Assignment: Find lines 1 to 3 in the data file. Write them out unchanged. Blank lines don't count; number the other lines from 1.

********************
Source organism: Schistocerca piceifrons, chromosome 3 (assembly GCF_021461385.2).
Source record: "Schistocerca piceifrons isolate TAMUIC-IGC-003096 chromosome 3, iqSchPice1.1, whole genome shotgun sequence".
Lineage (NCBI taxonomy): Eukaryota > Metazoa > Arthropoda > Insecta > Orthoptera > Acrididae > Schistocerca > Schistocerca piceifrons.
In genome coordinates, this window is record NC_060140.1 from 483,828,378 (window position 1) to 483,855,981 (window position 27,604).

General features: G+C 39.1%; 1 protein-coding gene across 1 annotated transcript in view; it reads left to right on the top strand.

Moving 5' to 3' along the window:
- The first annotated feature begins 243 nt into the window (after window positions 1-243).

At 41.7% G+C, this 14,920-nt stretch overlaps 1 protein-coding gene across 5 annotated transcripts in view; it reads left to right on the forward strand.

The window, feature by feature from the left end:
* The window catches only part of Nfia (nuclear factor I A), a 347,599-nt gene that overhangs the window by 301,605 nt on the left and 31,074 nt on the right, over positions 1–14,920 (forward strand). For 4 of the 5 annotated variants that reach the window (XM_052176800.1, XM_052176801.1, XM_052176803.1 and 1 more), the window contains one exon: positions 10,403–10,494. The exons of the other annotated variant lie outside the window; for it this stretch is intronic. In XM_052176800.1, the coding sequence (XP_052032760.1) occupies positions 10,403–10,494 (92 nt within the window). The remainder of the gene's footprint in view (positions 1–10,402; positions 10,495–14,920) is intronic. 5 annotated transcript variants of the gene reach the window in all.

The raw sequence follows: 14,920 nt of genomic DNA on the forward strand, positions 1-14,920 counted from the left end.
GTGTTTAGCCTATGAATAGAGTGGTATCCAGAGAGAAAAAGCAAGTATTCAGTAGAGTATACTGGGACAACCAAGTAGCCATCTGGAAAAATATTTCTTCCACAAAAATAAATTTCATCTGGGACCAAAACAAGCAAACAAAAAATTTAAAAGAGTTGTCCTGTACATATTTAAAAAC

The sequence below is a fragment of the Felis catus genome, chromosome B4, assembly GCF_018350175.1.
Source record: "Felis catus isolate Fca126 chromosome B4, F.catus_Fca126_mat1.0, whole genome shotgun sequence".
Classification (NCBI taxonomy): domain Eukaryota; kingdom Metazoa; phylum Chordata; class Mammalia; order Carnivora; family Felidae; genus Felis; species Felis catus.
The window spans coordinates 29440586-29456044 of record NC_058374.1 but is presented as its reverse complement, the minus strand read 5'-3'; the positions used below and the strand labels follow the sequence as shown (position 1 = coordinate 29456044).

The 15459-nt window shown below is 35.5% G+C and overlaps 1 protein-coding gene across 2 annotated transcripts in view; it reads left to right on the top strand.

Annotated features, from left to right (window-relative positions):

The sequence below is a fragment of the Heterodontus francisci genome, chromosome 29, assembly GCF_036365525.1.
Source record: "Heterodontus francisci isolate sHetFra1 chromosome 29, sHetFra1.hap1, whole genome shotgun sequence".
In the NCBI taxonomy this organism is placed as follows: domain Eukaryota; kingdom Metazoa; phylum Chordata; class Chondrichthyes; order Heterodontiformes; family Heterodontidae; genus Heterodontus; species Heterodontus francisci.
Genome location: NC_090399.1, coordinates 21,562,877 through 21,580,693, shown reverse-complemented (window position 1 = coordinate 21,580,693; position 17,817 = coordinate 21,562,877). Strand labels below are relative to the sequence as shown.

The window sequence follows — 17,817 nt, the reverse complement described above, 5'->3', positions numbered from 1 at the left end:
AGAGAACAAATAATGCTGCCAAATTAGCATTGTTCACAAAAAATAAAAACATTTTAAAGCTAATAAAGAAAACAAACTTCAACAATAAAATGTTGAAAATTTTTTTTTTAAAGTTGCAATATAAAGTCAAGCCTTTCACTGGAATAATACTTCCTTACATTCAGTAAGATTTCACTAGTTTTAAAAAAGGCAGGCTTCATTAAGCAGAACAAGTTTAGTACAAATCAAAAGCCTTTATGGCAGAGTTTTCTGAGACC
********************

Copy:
Source organism: Schistocerca piceifrons, chromosome 3 (assembly GCF_021461385.2).
Source record: "Schistocerca piceifrons isolate TAMUIC-IGC-003096 chromosome 3, iqSchPice1.1, whole genome shotgun sequence".
Lineage (NCBI taxonomy): Eukaryota > Metazoa > Arthropoda > Insecta > Orthoptera > Acrididae > Schistocerca > Schistocerca piceifrons.